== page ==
A Mexican-Inspired Salad with Bacon Vinaigrette

salad 1

I’ve been doing a lot of thinking about the direction I want to take this blog. Is it all about the photography? Food styling? Or is it about developing original recipes? I started the blog not only as a way to reach out to friends and family when they requested a recipe, but also as a way to work on my food photography, with the possibility of turning it into something more professional in the future. I didn’t realize just how much time it takes to post a decent blog post, but I’m not willing to cut corners. Don’t worry, Jeannine’s Cuisine is not going anywhere — not after all the work I’ve put into it. But I’ve finally accepted that, as a full-time Government employee with up to 2 hours of commuting each day, sometimes I’m just not going to be able to post as often as I would like. I read about other bloggers who also work fulltime and have been doing this for years. How can they be so prolific? Where do they find the time? As for me, I’m still working out my “blogging routine.” I guess I’ll get it down eventually, but in the meantime, I will continue to post as time allows.

Salad 2

I’ve also thought a lot about my food message. Is it gluten free? Paleo? Desserts? Quick and easy? Original recipes or adapted from other sources? I think I made the right decision when I decided to name this blog Jeannine’s Cuisine, because the food style in my blog is about all of those things. It’s the way I like to cook. Sometimes the food is healthier and at other times the food I cook is better suited to a special occasion, or when I have all kinds of time to cook. What you won’t find here is any processed food or anything labeled “fat free.” I generally change pretty much every recipe I get my hands on to some degree, and occasionally I even get an original idea and just roll with it. But I also use my ever-expanding cookbook collection for inspiration quite a bit. My goal for the future is to expand the collection of recipes on the blog, both original and adapted, to offer something for everyone. Because that’s the way I cook.

Salad 3

Yesterday was Cinco de Mayo, and food bloggers everywhere were hard at work, coming up with all kinds of delectable Mexican-style appetizers, entrees, and desserts. I would usually have done the same, but this year, after returning from non-stop gorging on Mexican food during a week-long trip to Arizona, Yum! I decided something a little healthier was probably in order.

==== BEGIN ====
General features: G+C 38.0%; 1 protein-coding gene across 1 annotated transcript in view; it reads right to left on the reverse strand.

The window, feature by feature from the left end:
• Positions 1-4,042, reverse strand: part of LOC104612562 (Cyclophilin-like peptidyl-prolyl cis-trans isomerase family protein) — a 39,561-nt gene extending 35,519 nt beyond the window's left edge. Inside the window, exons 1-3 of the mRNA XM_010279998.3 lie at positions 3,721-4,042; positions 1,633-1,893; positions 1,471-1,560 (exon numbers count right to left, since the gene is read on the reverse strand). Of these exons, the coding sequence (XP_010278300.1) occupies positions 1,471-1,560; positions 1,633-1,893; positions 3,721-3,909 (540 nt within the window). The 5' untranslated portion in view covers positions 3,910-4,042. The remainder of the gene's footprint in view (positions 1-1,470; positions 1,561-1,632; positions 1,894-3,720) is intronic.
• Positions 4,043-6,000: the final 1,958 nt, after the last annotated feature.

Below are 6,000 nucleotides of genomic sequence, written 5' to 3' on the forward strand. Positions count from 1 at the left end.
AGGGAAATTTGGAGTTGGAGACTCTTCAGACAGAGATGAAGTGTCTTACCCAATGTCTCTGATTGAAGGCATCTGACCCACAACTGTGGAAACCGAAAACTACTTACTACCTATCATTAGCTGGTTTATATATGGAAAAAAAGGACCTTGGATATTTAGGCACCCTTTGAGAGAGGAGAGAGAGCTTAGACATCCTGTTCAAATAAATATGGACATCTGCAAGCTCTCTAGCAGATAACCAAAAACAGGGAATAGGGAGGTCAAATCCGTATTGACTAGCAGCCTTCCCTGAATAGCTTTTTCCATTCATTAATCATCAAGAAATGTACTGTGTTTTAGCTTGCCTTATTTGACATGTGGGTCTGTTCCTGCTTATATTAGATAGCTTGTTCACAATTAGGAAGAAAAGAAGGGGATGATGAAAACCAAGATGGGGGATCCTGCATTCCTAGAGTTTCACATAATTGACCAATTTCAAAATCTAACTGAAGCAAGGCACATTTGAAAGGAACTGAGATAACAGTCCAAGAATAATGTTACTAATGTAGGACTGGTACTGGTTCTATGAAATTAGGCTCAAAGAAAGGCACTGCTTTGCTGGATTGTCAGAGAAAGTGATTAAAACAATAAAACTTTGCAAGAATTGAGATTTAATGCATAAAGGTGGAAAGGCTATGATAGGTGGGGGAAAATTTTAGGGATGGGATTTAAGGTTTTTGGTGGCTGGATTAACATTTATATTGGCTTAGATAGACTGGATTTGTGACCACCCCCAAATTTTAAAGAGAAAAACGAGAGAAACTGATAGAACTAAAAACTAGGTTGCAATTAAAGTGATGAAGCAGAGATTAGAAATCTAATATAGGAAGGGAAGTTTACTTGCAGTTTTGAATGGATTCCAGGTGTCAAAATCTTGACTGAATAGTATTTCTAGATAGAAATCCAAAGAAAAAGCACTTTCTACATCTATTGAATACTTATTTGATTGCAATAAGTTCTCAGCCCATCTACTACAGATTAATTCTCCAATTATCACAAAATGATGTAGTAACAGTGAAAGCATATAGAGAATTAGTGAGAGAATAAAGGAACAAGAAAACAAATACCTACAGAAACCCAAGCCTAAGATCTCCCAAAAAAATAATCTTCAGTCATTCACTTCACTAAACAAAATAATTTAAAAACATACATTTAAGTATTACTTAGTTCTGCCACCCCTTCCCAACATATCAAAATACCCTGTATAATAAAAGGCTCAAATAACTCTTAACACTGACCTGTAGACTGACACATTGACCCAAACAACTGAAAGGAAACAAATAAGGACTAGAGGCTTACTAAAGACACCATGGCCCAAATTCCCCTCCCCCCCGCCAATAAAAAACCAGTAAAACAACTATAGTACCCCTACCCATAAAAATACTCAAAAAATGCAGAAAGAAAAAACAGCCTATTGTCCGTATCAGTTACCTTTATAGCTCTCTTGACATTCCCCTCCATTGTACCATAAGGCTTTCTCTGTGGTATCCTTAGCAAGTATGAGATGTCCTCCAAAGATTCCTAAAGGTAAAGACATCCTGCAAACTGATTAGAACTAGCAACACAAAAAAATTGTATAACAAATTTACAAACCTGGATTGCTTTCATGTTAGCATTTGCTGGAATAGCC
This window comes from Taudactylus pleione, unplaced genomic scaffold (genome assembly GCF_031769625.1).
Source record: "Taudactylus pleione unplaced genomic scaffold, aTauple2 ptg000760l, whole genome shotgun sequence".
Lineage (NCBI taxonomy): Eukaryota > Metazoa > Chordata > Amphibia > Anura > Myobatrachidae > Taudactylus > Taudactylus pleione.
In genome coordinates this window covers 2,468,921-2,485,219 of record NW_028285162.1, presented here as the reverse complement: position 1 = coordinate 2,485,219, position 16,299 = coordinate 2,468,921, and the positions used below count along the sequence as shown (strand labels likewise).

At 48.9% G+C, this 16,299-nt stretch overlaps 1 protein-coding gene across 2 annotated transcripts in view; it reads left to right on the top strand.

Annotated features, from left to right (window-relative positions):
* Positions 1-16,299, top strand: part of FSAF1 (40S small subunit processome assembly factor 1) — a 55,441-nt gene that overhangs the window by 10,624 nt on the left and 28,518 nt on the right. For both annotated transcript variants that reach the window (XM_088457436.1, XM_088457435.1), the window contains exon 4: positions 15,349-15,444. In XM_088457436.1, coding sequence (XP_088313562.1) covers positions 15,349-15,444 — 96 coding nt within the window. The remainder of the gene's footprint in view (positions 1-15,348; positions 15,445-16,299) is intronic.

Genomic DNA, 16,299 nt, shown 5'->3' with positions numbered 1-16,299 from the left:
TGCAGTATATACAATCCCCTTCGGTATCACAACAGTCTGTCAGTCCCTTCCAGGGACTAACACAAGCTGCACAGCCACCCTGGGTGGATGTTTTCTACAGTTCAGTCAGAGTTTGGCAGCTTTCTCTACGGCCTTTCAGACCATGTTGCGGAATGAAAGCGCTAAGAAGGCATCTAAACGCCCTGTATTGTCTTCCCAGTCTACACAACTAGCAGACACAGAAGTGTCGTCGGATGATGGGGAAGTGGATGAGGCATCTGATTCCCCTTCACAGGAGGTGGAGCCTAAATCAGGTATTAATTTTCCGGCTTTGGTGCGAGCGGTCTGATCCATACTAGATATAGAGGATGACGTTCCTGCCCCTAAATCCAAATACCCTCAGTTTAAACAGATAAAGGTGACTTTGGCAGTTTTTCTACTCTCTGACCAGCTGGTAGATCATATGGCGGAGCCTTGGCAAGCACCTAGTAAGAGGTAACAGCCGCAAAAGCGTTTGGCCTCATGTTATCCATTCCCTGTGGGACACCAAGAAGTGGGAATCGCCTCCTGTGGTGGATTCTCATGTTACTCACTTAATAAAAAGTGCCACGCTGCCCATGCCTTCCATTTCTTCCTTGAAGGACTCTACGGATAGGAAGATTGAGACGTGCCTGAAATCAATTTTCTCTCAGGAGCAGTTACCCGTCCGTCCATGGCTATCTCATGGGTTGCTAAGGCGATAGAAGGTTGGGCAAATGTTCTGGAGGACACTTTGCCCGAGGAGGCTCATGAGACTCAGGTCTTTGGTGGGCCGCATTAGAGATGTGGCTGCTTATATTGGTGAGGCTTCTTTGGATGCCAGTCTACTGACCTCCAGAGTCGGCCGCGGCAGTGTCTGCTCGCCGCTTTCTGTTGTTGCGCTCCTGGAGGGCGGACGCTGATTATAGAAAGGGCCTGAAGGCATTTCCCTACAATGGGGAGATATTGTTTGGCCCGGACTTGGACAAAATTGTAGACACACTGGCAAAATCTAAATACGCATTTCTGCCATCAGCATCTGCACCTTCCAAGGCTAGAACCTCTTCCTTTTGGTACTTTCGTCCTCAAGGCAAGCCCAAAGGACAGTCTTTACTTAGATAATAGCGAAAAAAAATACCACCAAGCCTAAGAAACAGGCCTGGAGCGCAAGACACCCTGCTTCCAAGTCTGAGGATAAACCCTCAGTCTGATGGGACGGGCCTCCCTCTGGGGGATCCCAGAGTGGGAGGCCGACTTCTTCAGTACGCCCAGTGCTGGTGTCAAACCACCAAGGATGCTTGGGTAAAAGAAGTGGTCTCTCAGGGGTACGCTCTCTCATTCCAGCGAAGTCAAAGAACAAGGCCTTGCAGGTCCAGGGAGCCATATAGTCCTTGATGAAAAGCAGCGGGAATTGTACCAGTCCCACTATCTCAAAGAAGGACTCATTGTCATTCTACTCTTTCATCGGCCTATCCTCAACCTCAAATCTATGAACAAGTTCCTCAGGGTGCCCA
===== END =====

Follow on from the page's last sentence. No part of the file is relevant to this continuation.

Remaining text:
Salad 4

I take a salad to work for lunch most days of the week, and it’s normally a bowl of lettuce with some salad dressing. I’m starting to get pretty bored with that and have been experimenting with making the lunchtime salads a whole lot more interesting. This salad is the answer. A delicious bacon vinaigrette (who doesn’t love bacon?) goes over a mixture of salad greens, tomato, avocado, bacon “chips” and toasted pumpkin seeds. I was trying to come up with something for Cinco de Mayo – this salad contains avocado and pepitas that are sort of Mexican ingredients, right? Don’t limit yourself to May for this salad. This is good anytime of the year.

Salad 5

A Mexican-Inspired Salad with Bacon Vinaigrette

Serves 4

This recipe makes more salad dressing than you will need for the salad. Store leftovers in the refrigerator and warm to room temperature before serving.

1/4 sweet onion, finely chopped

1 tablespoon Dijon mustard

2 tablespoons red wine vinegar

4 tablespoons olive oil

1/2 pound bacon, cut crosswise into inch-wide pieces

4 large handfuls Romaine lettuce, torn into bite-size pieces

1 large tomato, cut into wedges then cut crosswise

1 avocado, halved, peeled, cut into wedges, then cut crosswise into chunks

1/4 cup shelled pumpkin seeds, toasted and salted

Place the onion, mustard, and vinegar in a small bowl and whisk to combine. Slowly add the olive oil a small bit at a time, whisking with each addition. Add salt and pepper to taste.

Place the bacon in a cold sauté pan and turn the heat on medium. Cook the bacon until crispy then turn it out onto a paper towel-lined plate. Set the pan with the bacon grease aside while you prepare the salad.

Combine the lettuce, tomato and avocado in a serving bowl. Add the vinaigrette mixture to the bacon fat in the sauté pan and whisk well to combine. The mixture may splatter if the bacon fat is still hot. Dress the salad with as much dressing as desired, top with the cooked bacon pieces, sprinkle with the pumpkin seeds, and serve immediately.

Salad dressing adapted from The New Basics Cookbook by Julee Rosso & Sheila Lukins

 

Sautéed Cabbage with Bacon

Cabbage 1